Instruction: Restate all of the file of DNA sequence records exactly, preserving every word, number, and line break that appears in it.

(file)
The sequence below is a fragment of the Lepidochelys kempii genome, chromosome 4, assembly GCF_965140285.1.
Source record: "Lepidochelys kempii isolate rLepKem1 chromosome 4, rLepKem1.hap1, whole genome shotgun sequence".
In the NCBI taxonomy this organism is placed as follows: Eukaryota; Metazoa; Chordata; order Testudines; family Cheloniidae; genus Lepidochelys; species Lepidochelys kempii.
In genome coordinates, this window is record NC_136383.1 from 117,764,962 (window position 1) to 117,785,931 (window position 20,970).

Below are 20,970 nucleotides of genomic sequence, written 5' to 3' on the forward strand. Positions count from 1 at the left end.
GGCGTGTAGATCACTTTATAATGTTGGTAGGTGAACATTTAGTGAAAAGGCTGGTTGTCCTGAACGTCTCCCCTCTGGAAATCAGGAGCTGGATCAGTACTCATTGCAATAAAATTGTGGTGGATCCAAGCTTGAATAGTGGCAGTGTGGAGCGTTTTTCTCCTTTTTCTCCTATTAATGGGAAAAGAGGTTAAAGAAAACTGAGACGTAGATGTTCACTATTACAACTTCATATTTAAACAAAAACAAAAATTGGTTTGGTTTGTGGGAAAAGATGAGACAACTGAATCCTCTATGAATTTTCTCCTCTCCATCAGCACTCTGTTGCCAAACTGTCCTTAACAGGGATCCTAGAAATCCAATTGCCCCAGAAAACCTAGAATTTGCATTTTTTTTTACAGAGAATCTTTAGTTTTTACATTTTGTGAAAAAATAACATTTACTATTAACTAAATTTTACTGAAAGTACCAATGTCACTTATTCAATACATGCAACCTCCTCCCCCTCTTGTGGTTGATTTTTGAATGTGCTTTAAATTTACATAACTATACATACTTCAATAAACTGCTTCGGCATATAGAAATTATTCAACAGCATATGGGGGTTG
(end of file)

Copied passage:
The sequence below is a fragment of the Lepidochelys kempii genome, chromosome 4, assembly GCF_965140285.1.
Source record: "Lepidochelys kempii isolate rLepKem1 chromosome 4, rLepKem1.hap1, whole genome shotgun sequence".
In the NCBI taxonomy this organism is placed as follows: Eukaryota; Metazoa; Chordata; order Testudines; family Cheloniidae; genus Lepidochelys; species Lepidochelys kempii.
In genome coordinates, this window is record NC_136383.1 from 117,764,962 (window position 1) to 117,785,931 (window position 20,970).

Below are 20,970 nucleotides of genomic sequence, written 5' to 3' on the forward strand. Positions count from 1 at the left end.
GGCGTGTAGATCACTTTATAATGTTGGTAGGTGAACATTTAGTGAAAAGGCTGGTTGTCCTGAACGTCTCCCCTCTGGAAATCAGGAGCTGGATCAGTACTCATTGCAATAAAATTGTGGTGGATCCAAGCTTGAATAGTGGCAGTGTGGAGCGTTTTTCTCCTTTTTCTCCTATTAATGGGAAAAGAGGTTAAAGAAAACTGAGACGTAGATGTTCACTATTACAACTTCATATTTAAACAAAAACAAAAATTGGTTTGGTTTGTGGGAAAAGATGAGACAACTGAATCCTCTATGAATTTTCTCCTCTCCATCAGCACTCTGTTGCCAAACTGTCCTTAACAGGGATCCTAGAAATCCAATTGCCCCAGAAAACCTAGAATTTGCATTTTTTTTTACAGAGAATCTTTAGTTTTTACATTTTGTGAAAAAATAACATTTACTATTAACTAAATTTTACTGAAAGTACCAATGTCACTTATTCAATACATGCAACCTCCTCCCCCTCTTGTGGTTGATTTTTGAATGTGCTTTAAATTTACATAACTATACATACTTCAATAAACTGCTTCGGCATATAGAAATTATTCAACAGCATATGGGGGTTG